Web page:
- Some people may claim that they have Fair Use to your photo. They may say that because your photo is on your blog which is public, the image is part of the public domain. NO such thing! For bloggers, your image/photo is in the public domain only if you declare it to be so. Read more about public domain or creative commons here or here.
- Some may claim they have fair use of your image/photos due to the fair use doctrine. That may or may not apply. Basically what that means is that if the purpose of using your photo/image is for the benefit of the public (educational, nonprofit, scholarly, reporting, reviewing, or research) then they are allowed to use it without your permission. Although almost all responsible parties will ask for permission anyway. More info here.
KNOW your COPYRIGHT (this is what I learned along the way..)
- You own the copyright to your photos the moment you press the shutter on your camera. Only exception is under the “work for hire” situation: if you are employee or have a contract to take photos under “work for hire” then they may have the copyright to your photo.
- You don’t have to register the copyright of your photos to have the copyright. But it certainly make things easier in and outside of court if you do have your photos registered. So it’s good to have your photos registered.
- Even if someone bought your image, it does not mean they also bought the copyright. You still own the copyright. They are not allowed to reproduce the image without your permission unless you explicitly allowed them the rights. (More here)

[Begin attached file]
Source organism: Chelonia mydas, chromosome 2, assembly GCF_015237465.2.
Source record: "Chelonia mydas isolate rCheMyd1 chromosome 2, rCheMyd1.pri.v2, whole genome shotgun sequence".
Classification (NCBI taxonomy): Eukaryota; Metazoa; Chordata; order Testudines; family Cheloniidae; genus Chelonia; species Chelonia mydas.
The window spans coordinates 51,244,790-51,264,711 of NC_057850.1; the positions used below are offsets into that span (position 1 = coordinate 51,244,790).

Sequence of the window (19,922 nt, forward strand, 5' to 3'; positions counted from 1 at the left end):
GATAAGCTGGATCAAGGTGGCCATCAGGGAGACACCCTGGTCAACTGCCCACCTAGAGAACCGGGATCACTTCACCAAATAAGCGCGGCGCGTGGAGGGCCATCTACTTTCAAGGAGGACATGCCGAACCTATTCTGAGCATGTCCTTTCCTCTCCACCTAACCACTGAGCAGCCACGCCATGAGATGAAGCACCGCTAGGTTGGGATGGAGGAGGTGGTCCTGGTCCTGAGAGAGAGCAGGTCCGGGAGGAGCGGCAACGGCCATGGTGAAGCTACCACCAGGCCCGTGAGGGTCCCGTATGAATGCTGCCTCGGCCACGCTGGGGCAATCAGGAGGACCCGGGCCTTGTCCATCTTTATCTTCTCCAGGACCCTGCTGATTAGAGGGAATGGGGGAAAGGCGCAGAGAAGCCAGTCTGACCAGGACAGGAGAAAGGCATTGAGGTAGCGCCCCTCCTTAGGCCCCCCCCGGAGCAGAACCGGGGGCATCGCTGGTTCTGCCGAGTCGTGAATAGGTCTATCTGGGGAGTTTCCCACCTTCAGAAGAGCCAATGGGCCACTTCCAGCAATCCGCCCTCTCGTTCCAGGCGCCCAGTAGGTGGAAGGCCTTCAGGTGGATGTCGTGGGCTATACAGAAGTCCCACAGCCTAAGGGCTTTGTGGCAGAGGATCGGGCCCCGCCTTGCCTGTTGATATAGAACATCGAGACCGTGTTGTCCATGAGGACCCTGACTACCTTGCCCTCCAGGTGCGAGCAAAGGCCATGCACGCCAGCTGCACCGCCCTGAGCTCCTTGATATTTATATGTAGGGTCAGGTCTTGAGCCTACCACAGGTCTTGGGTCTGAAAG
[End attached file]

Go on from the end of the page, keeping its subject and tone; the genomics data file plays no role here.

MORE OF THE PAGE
- When you get paid to take photos for someone, be clear about the copyright and have a contract ready. Also know that you as an artist/photographer can choose which photos are given to the client from a shoot. You don’t have to give them all 300 photos that were taken at the event but only the ones that represent the quality that you want to be known for.
- DON’T use images from the internet on your blog without permission. You can actually get sued for monetary damages.
- Upload only low resolution photo on your blog with logo or watermarks added. This was my original mistake – bulgogi photo was my very first photo as a blogger and I thought that it was probably not good enough for anyone to want to use it. I uploaded a high resolution without thinking with no watermark or logo back in 2010. Big mistake. I’m still working to fix this mistake..and others..sigh..
- Register your photos copyright at the copyright office. There are a lot of info on how to file for copyright of your photos electronically at http://www.copyright.gov/eco/. But I had a problem because I have just too many photos and their price is $35 for single and $55 for group. And I would still have to do many group application to make it work for the amount of photos I have to register. But my nephew told me that there is another way – which is really quite odd because it’s available only offline. But it’s a much better option. So instead of filing electronically, you file by paper. This method was created specifically for photographers who have hundreds of photos to register for copyright in this age of digital photography. For $85, you can register up to 750 photographs taken in a calendar year, all in one application!(Read http://www.copyright.gov/forms/formgr_pph_con.pdf)
- Keep your photos organized including your original high resolution images. You just never know when you may need it to prove that you own the copyright of your photo.
- Value your work – if you don’t, no one else will.
- DMCA Takedown Notice info
- Great article overall on “What to do when someone steals your content”.
- Fun chart about fair use
Finally, PLEASE, LET US VALUE OTHER BLOGGER’S WORK by giving each other proper credit, link back and asking for permission.